l IN the Oxford Mail most weeks, you print in the sports section, photos of one of our county’s expert fishermen normally holding his prize catch – which is usually quite large.

The fisherman always has a great big game hunter smile on his face, with matching pride in the great feat he has achieved.

Now the problem I have with trying to understand this, is how it is achieved.

A man or woman throws out on the end of a line, a needle-sharp hook.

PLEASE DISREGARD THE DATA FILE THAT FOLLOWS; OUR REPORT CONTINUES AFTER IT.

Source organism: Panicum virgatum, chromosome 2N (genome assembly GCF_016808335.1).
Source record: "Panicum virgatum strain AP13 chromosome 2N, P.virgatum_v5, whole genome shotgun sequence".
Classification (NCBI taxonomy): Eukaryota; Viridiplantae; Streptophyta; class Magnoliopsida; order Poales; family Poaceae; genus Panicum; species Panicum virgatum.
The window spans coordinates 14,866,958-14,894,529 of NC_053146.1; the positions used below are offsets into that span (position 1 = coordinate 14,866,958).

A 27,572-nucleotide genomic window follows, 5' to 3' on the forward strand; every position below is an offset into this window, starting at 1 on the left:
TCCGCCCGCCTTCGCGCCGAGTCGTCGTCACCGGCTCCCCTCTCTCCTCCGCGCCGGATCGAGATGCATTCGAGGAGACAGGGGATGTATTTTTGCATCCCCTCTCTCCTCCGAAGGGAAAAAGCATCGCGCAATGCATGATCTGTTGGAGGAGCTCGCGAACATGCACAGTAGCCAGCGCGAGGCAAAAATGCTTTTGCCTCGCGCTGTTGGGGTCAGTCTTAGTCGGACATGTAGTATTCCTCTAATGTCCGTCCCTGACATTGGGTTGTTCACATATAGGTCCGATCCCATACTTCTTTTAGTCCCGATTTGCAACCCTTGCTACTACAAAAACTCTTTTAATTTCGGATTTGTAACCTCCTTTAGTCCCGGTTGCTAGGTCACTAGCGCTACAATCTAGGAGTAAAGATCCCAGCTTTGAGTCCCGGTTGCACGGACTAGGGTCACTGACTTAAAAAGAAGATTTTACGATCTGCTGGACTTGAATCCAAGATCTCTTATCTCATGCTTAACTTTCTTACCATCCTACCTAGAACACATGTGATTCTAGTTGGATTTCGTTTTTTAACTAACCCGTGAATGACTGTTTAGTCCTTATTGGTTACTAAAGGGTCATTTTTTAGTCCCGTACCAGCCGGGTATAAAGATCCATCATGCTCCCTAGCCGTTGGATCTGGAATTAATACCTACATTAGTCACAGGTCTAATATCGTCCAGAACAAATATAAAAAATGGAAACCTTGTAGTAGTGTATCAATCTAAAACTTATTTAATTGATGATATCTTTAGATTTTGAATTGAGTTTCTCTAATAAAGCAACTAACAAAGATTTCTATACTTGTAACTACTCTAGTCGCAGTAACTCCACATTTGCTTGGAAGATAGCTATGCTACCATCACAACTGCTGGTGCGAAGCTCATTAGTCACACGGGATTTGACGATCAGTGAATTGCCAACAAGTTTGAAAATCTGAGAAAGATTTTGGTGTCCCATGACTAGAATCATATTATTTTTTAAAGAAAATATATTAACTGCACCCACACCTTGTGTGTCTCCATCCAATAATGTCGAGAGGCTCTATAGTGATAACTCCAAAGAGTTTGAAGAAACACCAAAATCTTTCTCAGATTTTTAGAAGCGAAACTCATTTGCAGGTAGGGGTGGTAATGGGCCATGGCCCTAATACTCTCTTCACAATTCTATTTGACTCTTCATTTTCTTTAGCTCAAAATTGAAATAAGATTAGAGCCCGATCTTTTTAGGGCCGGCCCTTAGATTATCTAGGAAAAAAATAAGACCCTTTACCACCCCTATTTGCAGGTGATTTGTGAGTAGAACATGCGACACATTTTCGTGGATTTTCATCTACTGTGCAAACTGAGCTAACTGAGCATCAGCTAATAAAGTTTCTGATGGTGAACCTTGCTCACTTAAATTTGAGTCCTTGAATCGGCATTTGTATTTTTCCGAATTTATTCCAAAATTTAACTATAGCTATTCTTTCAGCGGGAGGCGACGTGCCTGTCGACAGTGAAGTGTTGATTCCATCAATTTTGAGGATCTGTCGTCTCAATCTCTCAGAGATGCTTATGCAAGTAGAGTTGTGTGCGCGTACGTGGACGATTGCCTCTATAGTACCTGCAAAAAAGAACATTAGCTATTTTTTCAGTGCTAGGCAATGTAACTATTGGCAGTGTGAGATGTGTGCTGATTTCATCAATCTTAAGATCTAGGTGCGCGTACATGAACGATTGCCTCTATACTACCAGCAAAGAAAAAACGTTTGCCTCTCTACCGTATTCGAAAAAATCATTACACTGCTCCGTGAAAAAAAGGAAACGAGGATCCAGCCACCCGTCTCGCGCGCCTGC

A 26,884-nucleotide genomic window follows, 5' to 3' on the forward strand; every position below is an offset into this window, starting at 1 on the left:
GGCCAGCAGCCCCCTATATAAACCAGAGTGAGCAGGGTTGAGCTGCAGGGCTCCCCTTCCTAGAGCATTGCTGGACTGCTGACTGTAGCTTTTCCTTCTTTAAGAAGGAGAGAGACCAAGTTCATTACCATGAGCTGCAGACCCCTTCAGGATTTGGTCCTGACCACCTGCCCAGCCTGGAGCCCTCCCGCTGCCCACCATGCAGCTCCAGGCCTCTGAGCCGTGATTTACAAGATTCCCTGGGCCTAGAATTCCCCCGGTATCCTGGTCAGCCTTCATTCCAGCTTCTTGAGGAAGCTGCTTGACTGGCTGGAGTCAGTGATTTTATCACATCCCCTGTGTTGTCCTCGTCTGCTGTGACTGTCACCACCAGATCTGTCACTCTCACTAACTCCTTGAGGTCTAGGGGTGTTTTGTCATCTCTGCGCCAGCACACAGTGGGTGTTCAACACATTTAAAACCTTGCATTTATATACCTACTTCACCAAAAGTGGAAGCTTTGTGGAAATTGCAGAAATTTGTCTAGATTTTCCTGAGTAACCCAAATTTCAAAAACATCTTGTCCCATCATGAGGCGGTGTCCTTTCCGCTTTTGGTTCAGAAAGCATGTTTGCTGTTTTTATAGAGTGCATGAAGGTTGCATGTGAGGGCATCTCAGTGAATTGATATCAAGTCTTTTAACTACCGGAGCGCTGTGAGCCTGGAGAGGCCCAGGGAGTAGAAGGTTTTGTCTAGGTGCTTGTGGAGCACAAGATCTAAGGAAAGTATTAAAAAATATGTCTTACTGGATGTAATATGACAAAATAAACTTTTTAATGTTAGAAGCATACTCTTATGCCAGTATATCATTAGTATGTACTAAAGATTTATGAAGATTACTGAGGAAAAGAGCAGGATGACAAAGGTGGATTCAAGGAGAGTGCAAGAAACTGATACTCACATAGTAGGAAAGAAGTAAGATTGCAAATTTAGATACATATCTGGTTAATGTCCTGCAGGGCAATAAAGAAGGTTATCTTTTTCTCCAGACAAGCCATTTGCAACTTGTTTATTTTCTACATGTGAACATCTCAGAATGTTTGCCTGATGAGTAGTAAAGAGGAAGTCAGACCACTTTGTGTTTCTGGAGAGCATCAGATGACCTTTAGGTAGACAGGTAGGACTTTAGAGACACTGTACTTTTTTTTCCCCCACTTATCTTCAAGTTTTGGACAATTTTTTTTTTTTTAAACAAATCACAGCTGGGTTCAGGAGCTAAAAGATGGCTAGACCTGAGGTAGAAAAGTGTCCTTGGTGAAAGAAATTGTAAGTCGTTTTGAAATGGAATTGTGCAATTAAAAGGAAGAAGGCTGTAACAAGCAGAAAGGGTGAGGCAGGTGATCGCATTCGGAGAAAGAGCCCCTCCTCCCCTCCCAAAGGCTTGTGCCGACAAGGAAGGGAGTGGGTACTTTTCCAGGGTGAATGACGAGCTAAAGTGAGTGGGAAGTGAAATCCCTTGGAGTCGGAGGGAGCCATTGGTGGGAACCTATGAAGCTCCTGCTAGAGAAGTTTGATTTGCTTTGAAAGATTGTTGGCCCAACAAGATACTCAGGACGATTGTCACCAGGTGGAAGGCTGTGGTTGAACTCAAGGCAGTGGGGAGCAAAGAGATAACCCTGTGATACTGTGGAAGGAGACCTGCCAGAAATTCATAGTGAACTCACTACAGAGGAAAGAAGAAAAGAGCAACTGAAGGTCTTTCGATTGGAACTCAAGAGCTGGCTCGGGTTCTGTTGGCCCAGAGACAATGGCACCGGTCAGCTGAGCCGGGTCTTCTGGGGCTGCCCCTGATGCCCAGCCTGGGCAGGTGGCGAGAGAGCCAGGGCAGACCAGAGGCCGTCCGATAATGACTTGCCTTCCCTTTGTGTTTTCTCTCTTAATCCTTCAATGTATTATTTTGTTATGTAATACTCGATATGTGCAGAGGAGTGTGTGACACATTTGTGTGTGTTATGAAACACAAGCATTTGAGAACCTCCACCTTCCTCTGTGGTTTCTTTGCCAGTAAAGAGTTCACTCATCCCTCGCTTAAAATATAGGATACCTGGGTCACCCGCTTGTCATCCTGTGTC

They settle down staring out across the water in a fisherman’s trance, then all of a sudden get a bite. The hook gets well and truly embedded in the fish’s mouth, ripping through the flesh.

Then the fish is dragged for yards before being pulled to shore, and dangled on the end of a murderous piece of equipment.

What agony the fish must be going through by this time, we can only guess.

Then the hook being pulled out of the mouth – followed by the photograph.

The fish is then gently released into the water. With a bit of luck (even before its flesh has healed, he may catch it again) – and have a bit more fun.

BILL GOODWIN Pebble Hill Radley